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Missy Wrynís Personal Story of Surviving a Fatal Car Crash

Mine is the typical story of a middle class family that could not afford to buy me a horse, but my parents did the next best thing by putting me into horse riding lessons at the age of 6. My earliest memory of being horse crazy is 3 years old while I played with my Breyer horses along with Jose and Jay cowboy and cowgirl action figures. Dressage was where I started with my instructor Nancy Knapp who placed playing cards between my knees and demanded I post without stirrups. I was always the youngest in my dressage classes competing with grown-ups expected to meet adult standards.

Two step-dads and three high schools later I quit dressage lessons to live on my own two months after turning 18. I continued high school part-time leaving at 11:00 a.m. and worked two jobs while maintaining a 4.0 GPA and graduating top 10 of my class.

Resuming horses in my life had to wait a couple years until I bought Mazda a Welsh/Arab cross that I kept in the backyard of the house I rented in SE Portland unbeknownst to my landlord. I lived within the city limits so I obtained a livestock permit and had a lean-to built on the side of the garage for Mazda. My neighbors complained so the local animal control officer stopped by every couple weeks to make an appearance while he enjoyed a beer at my kitchen table. Eventually my landlord found out about Mazda so I had to move him to the countryside where I spent evenings and weekends riding and hanging out.

That winter I started skiing on Friday nights after buying a Dodge Rampage pick-up with front wheel drive. One fateful Friday night driving home from skiing I lost control of my car crossing into oncoming traffic where a Suburban pulling a helicopter trailer hit my passenger side killing my boyfriend as we descended down a cliff. When the paramedics arrived I had no signs of life as I was pinned under the dashboard with the gear shift in my ribs. An hour and a half later I awoke with the lights on in the cab as Rod, my boyfriend, lay in the snow out the passenger side (in fatal car crashes bodies can not be moved until the accident photographer arrives). I tried calling out to him, but I had no breath. I told myself not to panic that I simply had the wind knocked out of me, but the paramedics heard my weak voice and clamored down the hillside. The Jaws of Life peeled back the rear of the cab as I was pulled through the rear window of the pick-up. I was life-flighted with a 70 systolic and zero diastolic blood pressure, collapsed lung, lacerated liver, broken ribs pelvis and back. I survived, but didnít live for many years grieving my loss and blaming myself for killing my beloved friend. After the accident I had to sell Mazda since I was now disabled unable to stand up straight using a cane to walk, but he went to a wonderful grandfather who bought him for his grandsons.

Years went by as I climbed the corporate ladder, giving birth to two beautiful sons and juggling life. I finally moved to the country where I met my husband Ken. He is a gifted artist and craftsman who devoted every day to realizing my dreams by putting in fences and building me a barn. Finally I was able to bring my horseís homeÖ..

I spent the first year riding my horses with bits in their mouths and English saddles. I soon discovered that I could ride dressage with just a rope halter and lead rope which made my horses so much happier and deeply responsive. I still ride in my Wintec all-purpose English saddle tearing up the hills and swimming the creek with my horses, but I donít allow the use of bits at my barn.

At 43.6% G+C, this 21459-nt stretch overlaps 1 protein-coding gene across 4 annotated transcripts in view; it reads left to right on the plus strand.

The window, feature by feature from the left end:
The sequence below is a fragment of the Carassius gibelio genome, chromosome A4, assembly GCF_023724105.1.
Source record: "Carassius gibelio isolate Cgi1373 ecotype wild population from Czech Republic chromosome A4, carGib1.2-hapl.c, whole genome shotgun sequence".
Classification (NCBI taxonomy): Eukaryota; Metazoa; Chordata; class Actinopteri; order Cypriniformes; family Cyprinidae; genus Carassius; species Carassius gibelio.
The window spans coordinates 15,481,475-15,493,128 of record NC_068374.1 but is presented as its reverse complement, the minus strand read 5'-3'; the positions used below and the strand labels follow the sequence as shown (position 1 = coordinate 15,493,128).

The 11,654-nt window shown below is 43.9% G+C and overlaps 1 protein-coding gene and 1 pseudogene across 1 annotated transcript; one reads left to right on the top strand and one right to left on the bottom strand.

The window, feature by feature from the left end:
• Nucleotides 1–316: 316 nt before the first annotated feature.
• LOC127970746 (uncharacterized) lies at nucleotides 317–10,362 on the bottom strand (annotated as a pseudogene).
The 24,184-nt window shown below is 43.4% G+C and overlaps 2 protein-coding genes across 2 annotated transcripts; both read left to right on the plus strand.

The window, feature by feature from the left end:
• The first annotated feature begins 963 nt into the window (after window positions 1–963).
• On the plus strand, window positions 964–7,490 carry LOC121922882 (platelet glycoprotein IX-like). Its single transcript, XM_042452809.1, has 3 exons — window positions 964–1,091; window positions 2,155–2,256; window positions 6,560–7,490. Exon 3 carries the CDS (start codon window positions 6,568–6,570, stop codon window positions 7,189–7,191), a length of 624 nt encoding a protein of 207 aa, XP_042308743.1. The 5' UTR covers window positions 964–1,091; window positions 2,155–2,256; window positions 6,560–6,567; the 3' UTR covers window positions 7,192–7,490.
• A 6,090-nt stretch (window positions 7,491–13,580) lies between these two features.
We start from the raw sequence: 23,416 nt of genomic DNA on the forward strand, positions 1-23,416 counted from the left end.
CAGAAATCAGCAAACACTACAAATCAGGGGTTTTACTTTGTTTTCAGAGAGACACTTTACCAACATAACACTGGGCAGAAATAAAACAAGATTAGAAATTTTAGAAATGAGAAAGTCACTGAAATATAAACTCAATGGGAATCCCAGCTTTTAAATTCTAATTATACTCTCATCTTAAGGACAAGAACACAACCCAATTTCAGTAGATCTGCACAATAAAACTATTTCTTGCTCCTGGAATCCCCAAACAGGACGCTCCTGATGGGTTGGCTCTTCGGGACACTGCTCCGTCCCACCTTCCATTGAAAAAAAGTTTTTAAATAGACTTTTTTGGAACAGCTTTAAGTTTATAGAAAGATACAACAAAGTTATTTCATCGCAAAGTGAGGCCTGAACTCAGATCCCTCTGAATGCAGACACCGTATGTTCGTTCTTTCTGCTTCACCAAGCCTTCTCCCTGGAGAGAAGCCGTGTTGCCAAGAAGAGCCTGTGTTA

After 20 years in the corporate world, earning Vice President Titles at two Oregon corporations, I finally quit to train horses full time. My good friend and mentor, Frank Bell, presided over the grand opening of my barn, the Natural Horsemanship Center of Oregon, and Iíve had a waiting list ever since. The realization that there is a source to behavior and training problems became the foundation of my WHolistic Horsemanship Training the Whole Horseô program. Starting horses under saddle to ride without a bit inspired my IRON FREE Riding DVD Series and the latest WHolistic Horsemanship Audio Stories.

Many people know me as the CEO of Natures Balance Care, a manufacture of organic approved fly control and skin care products for horses, dogs and livestock which I started as a hobby business in 1994. Now the two businesses go hand in hand providing compassion, healing and justice for horses, dogs and their people. Out of the ashes of my earlier life I live my dreams.

Missy Wryn is the founder of WHolistic Horsemanship Training the Whole Horseģ, IRON FREE Riding, plus inventor of the ALL-IN-ONE Training Halter Bitless Bridle. Specializing in problem and dangerous horses Missy has developed a unique, fear free, and pain free approach to training horses and riding Iron Free. Training the Whole Horseģ is the foundation to Missyís innovative and simpler approach to training your horse using effective communication that your horse will understand, honor and respect while having fun and being safer riding IRON FREE (no bits Ė no spurs). Check Missyís schedule for appearances and lectures in your area at http://www.WHolisticHorsemanship.com. Missyís training DVDís are now available to download and watch for only $1.99 at http://www.WHolisticHorsemanship.com.

Missy Wryn is also CEO and founder of Natures Balance Care, LLC. Natures Balance Care is the manufacturer of organic approved (OMRI) fly control products for horses and organic livestock plus organic approved remedies for Dogs suffering from skin conditions related to allergies, bacteria and fungus. Visit http://www.NaturesBalanceCare.com.


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